Plants You Should Know: Marjoram

I’ll be honest. Before researching this article, I’d never heard of marjoram. Apparently, I’ve been eating it often, though, as I’ve enjoyed Mediterranean and African dishes such as bobotie and Maneesh and marjoram is a spice used in these dishes. Learning about this marjoram has brought me to one constant thought:

I’ve got to have more of this.

About Marjoram

Marjoram or Origanum majorana has been healing for centuries. Originating in the Mediterranean and Asia Minor regions, it was used by the Greeks to soothe ailments such as convulsions and edema. Marjoram was also believed to nurture and promote love and civility. Couples wore wreaths of marjoram on their heads during their marriage ceremony and young women would put the herb under their pillows, hoping to bring forth a husband.

Marjoram, also known as sweet marjoram is a member of the mint family and is often mistaken for oregano. Though similar, marjoram has a milder, sweet taste.

wedding wreath | Cloud 9.5

Potential Benefits of Marjoram

Whether you drink marjoram in a tea or eat bobotie, the benefits of marjoram are worthy of exploration. Some of the benefits include:

  • Aids in digestion. Drinking marjoram tea is said to calm the stomach and digestive system, increase digestive enzymes and saliva that improves the efficiency of digestion, and relieves nausea and soothes stomach cramps.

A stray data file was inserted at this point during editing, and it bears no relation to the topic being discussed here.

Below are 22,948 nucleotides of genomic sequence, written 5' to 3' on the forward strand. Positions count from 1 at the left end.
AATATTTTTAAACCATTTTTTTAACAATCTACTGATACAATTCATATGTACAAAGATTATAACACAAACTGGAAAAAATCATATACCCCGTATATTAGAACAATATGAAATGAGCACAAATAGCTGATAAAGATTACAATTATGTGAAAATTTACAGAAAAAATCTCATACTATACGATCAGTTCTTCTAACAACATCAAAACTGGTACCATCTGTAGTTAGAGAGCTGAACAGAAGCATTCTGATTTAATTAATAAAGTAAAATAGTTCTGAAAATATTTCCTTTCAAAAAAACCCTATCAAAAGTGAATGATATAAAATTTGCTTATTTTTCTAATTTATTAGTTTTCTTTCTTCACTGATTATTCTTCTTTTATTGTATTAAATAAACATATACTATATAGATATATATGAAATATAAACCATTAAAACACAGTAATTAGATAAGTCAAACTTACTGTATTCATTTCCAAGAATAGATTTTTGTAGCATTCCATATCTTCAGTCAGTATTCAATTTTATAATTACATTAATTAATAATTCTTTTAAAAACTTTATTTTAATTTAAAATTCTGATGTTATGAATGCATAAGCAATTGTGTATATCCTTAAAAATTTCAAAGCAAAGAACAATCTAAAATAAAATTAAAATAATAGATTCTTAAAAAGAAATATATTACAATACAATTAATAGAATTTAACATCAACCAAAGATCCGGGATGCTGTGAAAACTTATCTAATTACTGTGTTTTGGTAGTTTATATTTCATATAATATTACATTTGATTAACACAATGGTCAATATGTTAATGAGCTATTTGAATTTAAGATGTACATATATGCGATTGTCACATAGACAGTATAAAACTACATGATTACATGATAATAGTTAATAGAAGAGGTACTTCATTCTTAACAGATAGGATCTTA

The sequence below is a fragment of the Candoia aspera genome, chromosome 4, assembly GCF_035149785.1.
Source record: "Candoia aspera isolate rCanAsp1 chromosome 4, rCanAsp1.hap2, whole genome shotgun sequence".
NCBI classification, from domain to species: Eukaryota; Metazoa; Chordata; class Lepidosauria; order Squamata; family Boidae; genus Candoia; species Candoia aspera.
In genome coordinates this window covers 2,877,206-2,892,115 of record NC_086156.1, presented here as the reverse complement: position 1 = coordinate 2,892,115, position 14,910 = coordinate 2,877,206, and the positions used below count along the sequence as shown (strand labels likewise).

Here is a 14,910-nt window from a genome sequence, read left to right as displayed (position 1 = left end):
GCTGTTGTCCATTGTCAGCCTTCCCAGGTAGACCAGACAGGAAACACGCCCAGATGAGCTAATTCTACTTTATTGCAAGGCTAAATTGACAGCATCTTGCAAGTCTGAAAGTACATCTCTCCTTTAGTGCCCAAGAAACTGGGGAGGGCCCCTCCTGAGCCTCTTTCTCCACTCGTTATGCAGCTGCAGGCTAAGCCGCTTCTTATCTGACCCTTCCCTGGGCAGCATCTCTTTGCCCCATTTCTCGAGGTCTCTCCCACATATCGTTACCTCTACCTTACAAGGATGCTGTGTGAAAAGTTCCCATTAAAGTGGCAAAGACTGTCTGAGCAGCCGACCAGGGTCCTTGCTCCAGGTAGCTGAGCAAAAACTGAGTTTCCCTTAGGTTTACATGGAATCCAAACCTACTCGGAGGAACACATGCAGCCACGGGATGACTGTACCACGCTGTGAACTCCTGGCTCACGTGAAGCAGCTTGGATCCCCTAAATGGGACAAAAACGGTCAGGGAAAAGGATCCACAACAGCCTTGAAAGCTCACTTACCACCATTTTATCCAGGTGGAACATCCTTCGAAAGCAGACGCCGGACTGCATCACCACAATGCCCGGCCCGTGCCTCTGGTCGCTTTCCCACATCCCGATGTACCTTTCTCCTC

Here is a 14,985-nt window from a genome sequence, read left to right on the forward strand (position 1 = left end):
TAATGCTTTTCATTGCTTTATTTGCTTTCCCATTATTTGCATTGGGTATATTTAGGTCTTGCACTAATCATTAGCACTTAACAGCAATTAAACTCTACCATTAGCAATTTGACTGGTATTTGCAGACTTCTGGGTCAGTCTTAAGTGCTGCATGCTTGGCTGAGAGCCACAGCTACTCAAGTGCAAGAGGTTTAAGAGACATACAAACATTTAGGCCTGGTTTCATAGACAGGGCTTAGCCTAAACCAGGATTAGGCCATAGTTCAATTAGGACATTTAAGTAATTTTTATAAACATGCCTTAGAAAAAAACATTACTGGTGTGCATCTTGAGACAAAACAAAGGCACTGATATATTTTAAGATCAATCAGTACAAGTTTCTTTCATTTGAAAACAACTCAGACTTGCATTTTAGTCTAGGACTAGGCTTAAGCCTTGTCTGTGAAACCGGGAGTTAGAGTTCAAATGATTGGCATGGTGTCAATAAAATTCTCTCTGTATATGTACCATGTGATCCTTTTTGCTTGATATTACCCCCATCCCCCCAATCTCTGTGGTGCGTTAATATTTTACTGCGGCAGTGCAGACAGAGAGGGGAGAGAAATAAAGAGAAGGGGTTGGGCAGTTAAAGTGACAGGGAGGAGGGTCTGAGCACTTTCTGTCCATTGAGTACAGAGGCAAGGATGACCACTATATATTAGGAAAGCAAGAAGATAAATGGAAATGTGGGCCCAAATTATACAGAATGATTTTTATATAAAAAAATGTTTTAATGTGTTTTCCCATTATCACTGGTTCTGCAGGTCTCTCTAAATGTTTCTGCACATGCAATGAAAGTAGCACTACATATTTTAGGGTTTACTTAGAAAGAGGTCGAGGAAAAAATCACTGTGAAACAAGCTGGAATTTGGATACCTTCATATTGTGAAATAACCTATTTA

• Reduction of inflammation. Marjoram has a compound, carvacrol, that has shown to reduce inflammation and to have antioxidant effects.
  • May help regulate hormones and menstrual cycle. Marjoram has been used to treat women that have irregular cycles and restore hormone balance.

When combined with essential oil, marjoram can be applied topically, which can relieve painful joints and muscles.

Potential Side Effects

Generally, marjoram is safe for most people. However, it is recommended that pregnant women, women that are breastfeeding, and people with bleeding disorders not take marjoram. Additionally, people who are allergic to herbs in the mint family (basil, lavender, sage, or oregano) should avoid marjoram as well.

Where to find Marjoram

Marjoram, like most herbs, can be found on the spices aisle in your local grocery or health food store. If you prefer it other than dried or in a tea, you may want to explore your local farmer’s market.


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